Deaf Theatre and Sign Names

Wednesday morning I woke up not feeling so well and felt a bit icky and low all day. We had LSF class as usual, followed by lunch at the University.  And then after lunch we went to L’International Visual Theatre (IVT).


IVT is a joint Deaf/non-Deaf theatre that has been around since the 1970’s. It is credited as being the beginning of the resurgence of sign language in France. Prior to, signing was considered taboo and shameful. Unfortunately, that’s a common theme across cultures thanks to the oralist movement gaining control of Deaf education as a result of the 1880 Milan conference.


First, we had about an hour history lesson on the IVT and the building it was housed in and then we watched one of their performances. It was performed in a combination of LSF and spoken French. I found the storyline a bit hard to follow, owing I’m sure to not being fluent in either of the languages used, but visually it was stunning. The timing and choreography of the actors was beautiful.

Afterwards, we attended our own personal Deaf theatre class. The instructor was really, really intense. He didn’t hesitate to call people out for shyness or other hindering behaviors. Whenever someone would direct a question to another group member or the group lead, he jumped right in and scolded them; demanding that the interaction be with him. He did all of this deliberately because everything we learned in the class revolved around understanding and respecting Deaf culture. It was certainly a learning experience and I had a lot of fun. We did a lot of improv which required putting yourself out there and I was incredibly grateful that I had taken a semester of theatre last year (which I did because I knew theatre would help me be a better interpreter.) I’m also happy that I’ve been in such a extroverted mood since I got here!

The coolest thing of the entire day, however, is that the Deaf theatre instructor, Bashir, (whom I regrettably do not have a picture of) gave me a sign name.

I cannot tell you how incredibly neat, cool, unique, special it is to have come all the way to France and finally have a sign name that reflects ME.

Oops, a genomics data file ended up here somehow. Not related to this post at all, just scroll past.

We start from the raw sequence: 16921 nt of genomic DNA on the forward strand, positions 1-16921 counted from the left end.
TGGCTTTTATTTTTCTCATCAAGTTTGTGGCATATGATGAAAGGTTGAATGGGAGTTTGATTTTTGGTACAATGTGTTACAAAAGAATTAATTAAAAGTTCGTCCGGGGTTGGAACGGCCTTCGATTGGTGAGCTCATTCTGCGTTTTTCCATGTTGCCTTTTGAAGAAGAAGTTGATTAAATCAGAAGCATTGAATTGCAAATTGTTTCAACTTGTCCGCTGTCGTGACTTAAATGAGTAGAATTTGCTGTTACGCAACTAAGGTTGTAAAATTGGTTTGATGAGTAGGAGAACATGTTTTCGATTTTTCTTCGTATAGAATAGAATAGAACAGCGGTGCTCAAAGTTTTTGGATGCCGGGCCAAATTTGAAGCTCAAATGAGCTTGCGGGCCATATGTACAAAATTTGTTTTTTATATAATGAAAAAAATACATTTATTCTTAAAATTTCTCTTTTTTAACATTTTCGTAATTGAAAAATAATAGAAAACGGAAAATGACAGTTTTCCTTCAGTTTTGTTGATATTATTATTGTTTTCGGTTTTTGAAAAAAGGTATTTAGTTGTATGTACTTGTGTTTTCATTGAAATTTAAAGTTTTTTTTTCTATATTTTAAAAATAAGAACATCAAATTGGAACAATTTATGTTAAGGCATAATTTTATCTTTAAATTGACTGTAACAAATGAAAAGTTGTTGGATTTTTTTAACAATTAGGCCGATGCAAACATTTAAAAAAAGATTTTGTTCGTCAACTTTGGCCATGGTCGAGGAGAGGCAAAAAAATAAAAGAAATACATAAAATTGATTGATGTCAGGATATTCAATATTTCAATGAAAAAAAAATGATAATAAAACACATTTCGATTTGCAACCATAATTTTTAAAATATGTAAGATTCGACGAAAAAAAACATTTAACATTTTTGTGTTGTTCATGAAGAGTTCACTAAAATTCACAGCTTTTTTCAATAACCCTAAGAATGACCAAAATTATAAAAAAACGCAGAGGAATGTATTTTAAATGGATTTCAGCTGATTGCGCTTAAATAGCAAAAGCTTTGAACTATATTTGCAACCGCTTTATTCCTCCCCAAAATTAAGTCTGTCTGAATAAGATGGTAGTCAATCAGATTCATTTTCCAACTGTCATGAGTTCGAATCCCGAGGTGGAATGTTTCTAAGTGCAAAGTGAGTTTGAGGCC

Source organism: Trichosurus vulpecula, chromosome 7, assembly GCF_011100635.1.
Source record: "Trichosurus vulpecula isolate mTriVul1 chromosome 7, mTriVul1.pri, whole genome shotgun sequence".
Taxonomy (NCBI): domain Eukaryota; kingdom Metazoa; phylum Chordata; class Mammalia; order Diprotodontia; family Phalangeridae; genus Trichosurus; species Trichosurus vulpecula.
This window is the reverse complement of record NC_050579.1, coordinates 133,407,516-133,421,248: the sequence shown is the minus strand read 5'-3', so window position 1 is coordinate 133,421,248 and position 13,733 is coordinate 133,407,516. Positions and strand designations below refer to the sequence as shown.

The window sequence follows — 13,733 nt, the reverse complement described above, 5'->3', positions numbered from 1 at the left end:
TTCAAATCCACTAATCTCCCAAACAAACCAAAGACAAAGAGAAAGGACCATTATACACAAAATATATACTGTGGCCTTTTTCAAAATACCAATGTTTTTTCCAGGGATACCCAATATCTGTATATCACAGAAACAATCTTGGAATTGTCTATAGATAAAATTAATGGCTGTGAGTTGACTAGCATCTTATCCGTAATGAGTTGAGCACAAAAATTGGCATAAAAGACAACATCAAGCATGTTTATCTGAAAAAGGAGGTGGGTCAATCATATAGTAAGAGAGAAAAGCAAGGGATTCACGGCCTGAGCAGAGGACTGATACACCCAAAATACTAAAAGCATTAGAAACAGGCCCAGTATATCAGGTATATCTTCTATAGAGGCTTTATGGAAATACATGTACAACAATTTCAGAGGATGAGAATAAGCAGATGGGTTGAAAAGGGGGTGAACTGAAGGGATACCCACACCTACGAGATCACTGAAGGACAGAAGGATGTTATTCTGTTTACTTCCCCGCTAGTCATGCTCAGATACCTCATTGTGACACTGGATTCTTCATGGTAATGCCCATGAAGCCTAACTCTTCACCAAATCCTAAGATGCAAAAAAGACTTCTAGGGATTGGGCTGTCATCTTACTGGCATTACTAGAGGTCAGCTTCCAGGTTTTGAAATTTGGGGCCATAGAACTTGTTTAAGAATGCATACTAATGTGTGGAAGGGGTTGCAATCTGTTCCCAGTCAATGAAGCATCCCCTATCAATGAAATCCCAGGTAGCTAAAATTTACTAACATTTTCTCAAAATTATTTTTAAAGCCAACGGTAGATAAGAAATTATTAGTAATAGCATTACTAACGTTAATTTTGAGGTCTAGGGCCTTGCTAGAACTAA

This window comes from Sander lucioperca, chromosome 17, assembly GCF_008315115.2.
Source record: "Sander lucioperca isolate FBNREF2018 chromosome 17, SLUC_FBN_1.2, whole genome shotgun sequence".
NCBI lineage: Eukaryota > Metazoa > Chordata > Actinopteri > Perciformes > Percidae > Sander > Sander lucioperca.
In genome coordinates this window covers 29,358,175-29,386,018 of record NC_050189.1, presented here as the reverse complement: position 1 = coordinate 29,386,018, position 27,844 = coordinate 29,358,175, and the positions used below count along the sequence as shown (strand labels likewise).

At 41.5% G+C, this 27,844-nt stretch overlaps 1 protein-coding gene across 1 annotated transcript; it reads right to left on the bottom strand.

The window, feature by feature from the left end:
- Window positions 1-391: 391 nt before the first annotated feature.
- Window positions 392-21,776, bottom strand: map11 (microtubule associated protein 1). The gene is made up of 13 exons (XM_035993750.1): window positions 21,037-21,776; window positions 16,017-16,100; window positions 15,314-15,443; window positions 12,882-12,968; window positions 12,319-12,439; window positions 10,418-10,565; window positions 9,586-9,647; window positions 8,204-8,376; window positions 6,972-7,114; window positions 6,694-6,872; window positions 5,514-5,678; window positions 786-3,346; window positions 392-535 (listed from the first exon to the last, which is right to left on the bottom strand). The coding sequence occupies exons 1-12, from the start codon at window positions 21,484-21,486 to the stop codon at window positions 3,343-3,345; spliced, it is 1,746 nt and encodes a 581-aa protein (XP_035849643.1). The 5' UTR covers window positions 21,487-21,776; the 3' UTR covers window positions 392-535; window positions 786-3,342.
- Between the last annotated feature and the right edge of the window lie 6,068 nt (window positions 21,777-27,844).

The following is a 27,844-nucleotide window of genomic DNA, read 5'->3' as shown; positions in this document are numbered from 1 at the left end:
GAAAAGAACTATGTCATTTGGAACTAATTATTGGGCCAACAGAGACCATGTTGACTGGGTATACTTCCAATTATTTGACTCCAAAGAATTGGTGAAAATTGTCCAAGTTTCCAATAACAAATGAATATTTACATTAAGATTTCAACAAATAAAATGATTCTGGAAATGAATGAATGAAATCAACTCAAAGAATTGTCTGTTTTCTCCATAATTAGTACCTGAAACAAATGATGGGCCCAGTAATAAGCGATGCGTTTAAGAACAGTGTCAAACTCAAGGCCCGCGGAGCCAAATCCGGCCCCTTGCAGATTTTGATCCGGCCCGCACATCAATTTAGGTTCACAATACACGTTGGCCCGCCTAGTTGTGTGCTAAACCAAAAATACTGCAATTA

Receiving a sign name is an important ‘rite of passage’ and I finally feel like I have an identity in relation to the Deaf community. I’ve been given two other sign names previously and after trying them out a couple times, I rejected them (which is allowed). The first one, a J at the chest mimicking the sign for HAPPY was given to me because my husband was given the same sign name with the S handshape and since “J is hard” they just decided to copy his sign name with the J. So basically, my sign name translated to “Shane’s wife”.

No thank you. Not that I don’t love being Shane’s wife, but that is not my sole identity, and it’s certainly not who I am in relation to the Deaf community. I quit using that one the minute I found out not accepting a sign name was allowed.

The second sign name was given to me by a Deaf man at a social, local to where I live. I met him for the first and only time the night he gave me my sign name. He asked what I loved to do and I told him I basically don’t do anything but read. I read for school, I read for fun and I don’t do anything else as consistently (other than ASL). So he gave me the sign name with the J mimicking the sign for read.

At first I liked and was excited about the sign name but after sharing it a few times, it just didn’t feel right. I love to read, yes, but it’s not ‘who I am’.

So now,  having traveled all the way to France and visiting the famous (in the Deaf world) IVT, I have been given a sign name by a Deaf IVT instructor.

In Paris!

My new sign name is the U handshape mimicking me tucking my hair behind my right ear. I accepted the sign name immediately because….well Paris, IVT, etc., etc. but at first I didn’t know what to think of it.

But then I realized I was thinking about it every time I tucked my hair behind my ears, which surprisingly, is A LOT. And the sign name just felt right. It felt like ME. So not only am I coming back from France with amazing new experiences, massively improved signing skills, and a new appreciation of culture but I’m also coming back with a spanking new sign name and a fantastic story to go with it.

What a journey this has been!20170531_185426

After we finished at IVT a small group of us went out to dinner. I tried a few new things and they weren’t bad but they didn’t even come close to competing with the meal I’d had the night before. Actually, every meal I’ve had since Tuesday has fallen short in comparison. And worse, this one was actually more expensive!

This photo is some kind of cheese pie I had as an appetizer that I can’t remember the name of.

Once finished with dinner, I came back to the hotel and threw a load of laundry in the hotel laundry machines. While it was washing, another group member and I walked to the local store and I picked up some eggs to boil for breakfast. For the rest of the evening, I did a bunch of typical domestic activities; boiled eggs, washed laundry, and cleaned up and organized my room. It actually felt nice to do a few normal things and by the end of the night I was feeling much better.

I managed to get to bed by 11 pm which is becoming the new normal. I think my body will have completely adjusted to the time zone and sunset/sunrise here just in time for me to go home!

One final, unrelated thought: I’m already mentally planning my return to Paris with Shane. I cannot wait to bring him here and share this with him.


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